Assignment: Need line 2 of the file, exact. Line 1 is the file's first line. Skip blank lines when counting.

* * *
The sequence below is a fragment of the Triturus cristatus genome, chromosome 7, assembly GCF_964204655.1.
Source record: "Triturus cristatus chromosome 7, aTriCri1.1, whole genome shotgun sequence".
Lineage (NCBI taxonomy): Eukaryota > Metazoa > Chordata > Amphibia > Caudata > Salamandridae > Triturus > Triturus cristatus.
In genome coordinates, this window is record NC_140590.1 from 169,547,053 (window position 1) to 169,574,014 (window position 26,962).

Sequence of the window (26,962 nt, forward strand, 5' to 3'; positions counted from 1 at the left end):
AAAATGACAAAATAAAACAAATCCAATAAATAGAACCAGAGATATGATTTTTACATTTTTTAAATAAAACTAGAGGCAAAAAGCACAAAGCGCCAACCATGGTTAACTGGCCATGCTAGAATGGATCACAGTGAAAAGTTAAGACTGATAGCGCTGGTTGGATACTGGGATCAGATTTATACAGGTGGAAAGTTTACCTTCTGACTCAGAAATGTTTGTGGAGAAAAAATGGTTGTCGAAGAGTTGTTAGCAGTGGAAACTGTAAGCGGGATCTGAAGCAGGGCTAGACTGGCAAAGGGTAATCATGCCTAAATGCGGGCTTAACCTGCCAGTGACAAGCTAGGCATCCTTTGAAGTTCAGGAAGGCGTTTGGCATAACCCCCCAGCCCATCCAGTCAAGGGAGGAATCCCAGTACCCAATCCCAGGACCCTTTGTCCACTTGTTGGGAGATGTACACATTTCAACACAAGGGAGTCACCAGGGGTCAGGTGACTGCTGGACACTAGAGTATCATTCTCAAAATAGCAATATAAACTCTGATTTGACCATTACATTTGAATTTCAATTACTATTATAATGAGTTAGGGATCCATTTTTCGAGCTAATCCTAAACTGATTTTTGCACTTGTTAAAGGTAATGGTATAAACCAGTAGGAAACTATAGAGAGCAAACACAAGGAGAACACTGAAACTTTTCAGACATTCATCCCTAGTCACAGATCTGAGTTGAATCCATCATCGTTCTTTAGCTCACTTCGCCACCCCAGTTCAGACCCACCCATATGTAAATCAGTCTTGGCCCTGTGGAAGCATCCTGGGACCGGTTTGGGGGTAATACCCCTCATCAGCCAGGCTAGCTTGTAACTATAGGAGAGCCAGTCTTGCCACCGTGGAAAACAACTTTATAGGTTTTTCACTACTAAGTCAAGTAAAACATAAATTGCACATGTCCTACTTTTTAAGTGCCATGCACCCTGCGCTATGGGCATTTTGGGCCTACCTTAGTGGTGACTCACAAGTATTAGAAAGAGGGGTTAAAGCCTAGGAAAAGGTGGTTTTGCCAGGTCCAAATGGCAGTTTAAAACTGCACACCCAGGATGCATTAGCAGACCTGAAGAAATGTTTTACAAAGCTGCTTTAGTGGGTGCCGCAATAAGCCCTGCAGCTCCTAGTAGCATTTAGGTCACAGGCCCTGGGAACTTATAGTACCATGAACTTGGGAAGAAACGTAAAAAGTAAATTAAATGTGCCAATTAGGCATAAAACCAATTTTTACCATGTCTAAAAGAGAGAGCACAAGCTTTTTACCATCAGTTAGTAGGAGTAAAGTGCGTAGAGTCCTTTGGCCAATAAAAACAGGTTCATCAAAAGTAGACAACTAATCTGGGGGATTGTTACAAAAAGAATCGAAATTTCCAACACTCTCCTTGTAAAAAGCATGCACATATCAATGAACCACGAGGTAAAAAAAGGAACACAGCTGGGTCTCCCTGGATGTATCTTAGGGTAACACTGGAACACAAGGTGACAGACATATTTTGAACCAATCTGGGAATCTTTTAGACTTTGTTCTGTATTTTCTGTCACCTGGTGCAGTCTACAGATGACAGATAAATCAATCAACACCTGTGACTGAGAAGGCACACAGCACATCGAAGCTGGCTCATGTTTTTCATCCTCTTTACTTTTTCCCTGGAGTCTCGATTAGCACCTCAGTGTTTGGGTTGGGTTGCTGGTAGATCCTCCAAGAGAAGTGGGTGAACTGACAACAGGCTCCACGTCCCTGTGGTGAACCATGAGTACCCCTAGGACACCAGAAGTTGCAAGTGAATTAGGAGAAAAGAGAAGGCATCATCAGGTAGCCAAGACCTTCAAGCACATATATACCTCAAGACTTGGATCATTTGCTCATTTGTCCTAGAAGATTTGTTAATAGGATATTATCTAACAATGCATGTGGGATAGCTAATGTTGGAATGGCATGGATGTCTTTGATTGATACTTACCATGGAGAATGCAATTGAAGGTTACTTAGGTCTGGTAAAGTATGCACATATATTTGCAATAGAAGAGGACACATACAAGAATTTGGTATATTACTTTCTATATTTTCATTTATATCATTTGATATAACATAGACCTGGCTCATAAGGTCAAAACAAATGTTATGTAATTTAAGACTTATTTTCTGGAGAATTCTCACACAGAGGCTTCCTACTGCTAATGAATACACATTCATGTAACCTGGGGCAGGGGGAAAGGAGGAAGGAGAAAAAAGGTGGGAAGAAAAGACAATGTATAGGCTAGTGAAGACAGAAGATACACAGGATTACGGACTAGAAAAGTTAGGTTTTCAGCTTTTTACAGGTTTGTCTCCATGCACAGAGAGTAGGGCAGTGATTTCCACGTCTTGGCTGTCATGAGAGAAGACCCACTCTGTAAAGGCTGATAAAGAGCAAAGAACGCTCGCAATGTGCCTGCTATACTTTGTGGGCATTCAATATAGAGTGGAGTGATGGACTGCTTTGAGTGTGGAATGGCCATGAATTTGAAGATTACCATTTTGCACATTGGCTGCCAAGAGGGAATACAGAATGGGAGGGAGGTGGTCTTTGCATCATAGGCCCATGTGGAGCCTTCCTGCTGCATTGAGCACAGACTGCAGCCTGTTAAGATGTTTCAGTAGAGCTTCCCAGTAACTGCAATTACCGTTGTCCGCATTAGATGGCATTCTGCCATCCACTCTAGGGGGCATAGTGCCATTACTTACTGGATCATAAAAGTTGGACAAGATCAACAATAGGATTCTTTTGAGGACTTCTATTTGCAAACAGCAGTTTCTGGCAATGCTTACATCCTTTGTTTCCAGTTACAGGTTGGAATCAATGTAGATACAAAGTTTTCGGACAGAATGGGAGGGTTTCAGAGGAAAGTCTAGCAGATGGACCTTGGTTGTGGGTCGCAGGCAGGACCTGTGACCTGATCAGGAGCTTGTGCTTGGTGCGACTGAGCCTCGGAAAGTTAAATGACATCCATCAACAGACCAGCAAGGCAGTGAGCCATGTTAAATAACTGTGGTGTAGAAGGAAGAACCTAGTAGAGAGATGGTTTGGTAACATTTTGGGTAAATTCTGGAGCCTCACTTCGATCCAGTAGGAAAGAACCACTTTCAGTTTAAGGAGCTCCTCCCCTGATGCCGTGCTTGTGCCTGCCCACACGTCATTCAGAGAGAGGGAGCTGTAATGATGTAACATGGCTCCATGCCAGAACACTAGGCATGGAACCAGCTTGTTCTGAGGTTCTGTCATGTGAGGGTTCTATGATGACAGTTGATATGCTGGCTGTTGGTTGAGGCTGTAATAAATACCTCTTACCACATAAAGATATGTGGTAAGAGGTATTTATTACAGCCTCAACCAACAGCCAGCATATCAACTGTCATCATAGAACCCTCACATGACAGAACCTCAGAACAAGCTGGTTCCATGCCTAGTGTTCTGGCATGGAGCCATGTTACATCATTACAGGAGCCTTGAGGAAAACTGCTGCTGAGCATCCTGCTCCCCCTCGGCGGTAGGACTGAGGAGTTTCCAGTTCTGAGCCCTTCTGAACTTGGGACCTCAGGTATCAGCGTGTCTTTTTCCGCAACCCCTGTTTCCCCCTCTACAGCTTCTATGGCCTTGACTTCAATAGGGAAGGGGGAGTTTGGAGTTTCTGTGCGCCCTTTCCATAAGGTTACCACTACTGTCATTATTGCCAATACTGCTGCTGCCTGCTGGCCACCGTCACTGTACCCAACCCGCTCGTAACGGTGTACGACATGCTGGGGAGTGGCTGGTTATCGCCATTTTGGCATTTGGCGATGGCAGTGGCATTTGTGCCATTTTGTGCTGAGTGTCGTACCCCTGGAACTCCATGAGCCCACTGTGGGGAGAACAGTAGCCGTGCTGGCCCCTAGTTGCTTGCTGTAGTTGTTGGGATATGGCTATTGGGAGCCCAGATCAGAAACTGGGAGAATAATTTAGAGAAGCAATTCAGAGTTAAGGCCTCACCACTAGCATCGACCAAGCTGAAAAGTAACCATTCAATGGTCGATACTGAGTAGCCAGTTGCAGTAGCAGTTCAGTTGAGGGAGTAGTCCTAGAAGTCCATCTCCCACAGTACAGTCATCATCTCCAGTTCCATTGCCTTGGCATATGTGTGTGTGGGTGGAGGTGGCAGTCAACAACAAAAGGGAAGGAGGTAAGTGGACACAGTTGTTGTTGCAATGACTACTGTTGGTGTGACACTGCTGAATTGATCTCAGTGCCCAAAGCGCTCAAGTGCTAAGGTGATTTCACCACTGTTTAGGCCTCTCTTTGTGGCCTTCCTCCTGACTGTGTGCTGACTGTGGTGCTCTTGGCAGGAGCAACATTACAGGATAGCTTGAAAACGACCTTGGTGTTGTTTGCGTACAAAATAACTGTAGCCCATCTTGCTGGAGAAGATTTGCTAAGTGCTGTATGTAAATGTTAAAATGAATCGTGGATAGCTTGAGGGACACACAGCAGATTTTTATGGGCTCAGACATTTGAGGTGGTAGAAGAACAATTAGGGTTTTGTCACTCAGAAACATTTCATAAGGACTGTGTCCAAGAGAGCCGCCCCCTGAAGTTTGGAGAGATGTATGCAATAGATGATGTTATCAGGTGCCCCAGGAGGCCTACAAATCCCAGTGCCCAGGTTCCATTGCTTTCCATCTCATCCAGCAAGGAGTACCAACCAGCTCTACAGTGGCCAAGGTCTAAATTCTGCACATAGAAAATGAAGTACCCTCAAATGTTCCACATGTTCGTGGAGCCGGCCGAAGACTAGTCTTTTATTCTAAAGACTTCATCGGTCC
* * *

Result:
Source record: "Triturus cristatus chromosome 7, aTriCri1.1, whole genome shotgun sequence".